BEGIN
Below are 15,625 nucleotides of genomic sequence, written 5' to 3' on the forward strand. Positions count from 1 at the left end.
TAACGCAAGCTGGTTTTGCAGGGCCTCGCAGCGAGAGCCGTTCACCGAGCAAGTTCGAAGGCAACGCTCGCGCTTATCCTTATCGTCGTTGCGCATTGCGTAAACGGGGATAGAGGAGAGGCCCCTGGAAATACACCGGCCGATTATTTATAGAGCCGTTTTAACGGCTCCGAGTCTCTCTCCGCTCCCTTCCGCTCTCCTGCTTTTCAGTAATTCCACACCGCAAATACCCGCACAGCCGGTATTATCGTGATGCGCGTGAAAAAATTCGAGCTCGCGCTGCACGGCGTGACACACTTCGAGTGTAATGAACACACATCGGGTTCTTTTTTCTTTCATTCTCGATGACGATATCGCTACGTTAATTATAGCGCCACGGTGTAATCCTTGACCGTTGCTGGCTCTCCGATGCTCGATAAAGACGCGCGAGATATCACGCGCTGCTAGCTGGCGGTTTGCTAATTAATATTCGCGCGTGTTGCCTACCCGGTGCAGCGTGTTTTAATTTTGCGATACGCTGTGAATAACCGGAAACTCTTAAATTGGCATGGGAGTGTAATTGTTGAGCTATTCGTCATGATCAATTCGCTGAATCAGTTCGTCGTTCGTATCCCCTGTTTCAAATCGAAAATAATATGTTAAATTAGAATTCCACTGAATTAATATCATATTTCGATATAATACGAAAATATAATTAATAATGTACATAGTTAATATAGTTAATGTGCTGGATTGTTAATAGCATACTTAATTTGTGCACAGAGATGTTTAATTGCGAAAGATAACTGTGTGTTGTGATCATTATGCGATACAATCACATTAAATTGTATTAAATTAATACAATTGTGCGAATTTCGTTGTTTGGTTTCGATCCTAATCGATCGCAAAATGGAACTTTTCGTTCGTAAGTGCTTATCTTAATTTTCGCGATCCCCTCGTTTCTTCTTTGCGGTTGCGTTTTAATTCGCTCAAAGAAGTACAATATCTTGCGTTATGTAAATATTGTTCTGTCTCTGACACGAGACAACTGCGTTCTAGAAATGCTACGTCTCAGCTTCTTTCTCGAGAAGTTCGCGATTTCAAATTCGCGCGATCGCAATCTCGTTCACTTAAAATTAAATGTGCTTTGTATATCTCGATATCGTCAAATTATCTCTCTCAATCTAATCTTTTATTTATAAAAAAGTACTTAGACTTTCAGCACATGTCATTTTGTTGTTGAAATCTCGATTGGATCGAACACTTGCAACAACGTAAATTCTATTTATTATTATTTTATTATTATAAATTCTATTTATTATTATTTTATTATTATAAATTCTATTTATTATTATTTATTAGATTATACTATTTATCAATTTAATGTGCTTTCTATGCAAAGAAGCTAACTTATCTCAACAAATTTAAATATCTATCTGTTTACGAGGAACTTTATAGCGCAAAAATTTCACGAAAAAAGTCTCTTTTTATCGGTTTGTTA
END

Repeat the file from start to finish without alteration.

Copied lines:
Below are 15,625 nucleotides of genomic sequence, written 5' to 3' on the forward strand. Positions count from 1 at the left end.
TAACGCAAGCTGGTTTTGCAGGGCCTCGCAGCGAGAGCCGTTCACCGAGCAAGTTCGAAGGCAACGCTCGCGCTTATCCTTATCGTCGTTGCGCATTGCGTAAACGGGGATAGAGGAGAGGCCCCTGGAAATACACCGGCCGATTATTTATAGAGCCGTTTTAACGGCTCCGAGTCTCTCTCCGCTCCCTTCCGCTCTCCTGCTTTTCAGTAATTCCACACCGCAAATACCCGCACAGCCGGTATTATCGTGATGCGCGTGAAAAAATTCGAGCTCGCGCTGCACGGCGTGACACACTTCGAGTGTAATGAACACACATCGGGTTCTTTTTTCTTTCATTCTCGATGACGATATCGCTACGTTAATTATAGCGCCACGGTGTAATCCTTGACCGTTGCTGGCTCTCCGATGCTCGATAAAGACGCGCGAGATATCACGCGCTGCTAGCTGGCGGTTTGCTAATTAATATTCGCGCGTGTTGCCTACCCGGTGCAGCGTGTTTTAATTTTGCGATACGCTGTGAATAACCGGAAACTCTTAAATTGGCATGGGAGTGTAATTGTTGAGCTATTCGTCATGATCAATTCGCTGAATCAGTTCGTCGTTCGTATCCCCTGTTTCAAATCGAAAATAATATGTTAAATTAGAATTCCACTGAATTAATATCATATTTCGATATAATACGAAAATATAATTAATAATGTACATAGTTAATATAGTTAATGTGCTGGATTGTTAATAGCATACTTAATTTGTGCACAGAGATGTTTAATTGCGAAAGATAACTGTGTGTTGTGATCATTATGCGATACAATCACATTAAATTGTATTAAATTAATACAATTGTGCGAATTTCGTTGTTTGGTTTCGATCCTAATCGATCGCAAAATGGAACTTTTCGTTCGTAAGTGCTTATCTTAATTTTCGCGATCCCCTCGTTTCTTCTTTGCGGTTGCGTTTTAATTCGCTCAAAGAAGTACAATATCTTGCGTTATGTAAATATTGTTCTGTCTCTGACACGAGACAACTGCGTTCTAGAAATGCTACGTCTCAGCTTCTTTCTCGAGAAGTTCGCGATTTCAAATTCGCGCGATCGCAATCTCGTTCACTTAAAATTAAATGTGCTTTGTATATCTCGATATCGTCAAATTATCTCTCTCAATCTAATCTTTTATTTATAAAAAAGTACTTAGACTTTCAGCACATGTCATTTTGTTGTTGAAATCTCGATTGGATCGAACACTTGCAACAACGTAAATTCTATTTATTATTATTTTATTATTATAAATTCTATTTATTATTATTTTATTATTATAAATTCTATTTATTATTATTTATTAGATTATACTATTTATCAATTTAATGTGCTTTCTATGCAAAGAAGCTAACTTATCTCAACAAATTTAAATATCTATCTGTTTACGAGGAACTTTATAGCGCAAAAATTTCACGAAAAAAGTCTCTTTTTATCGGTTTGTTA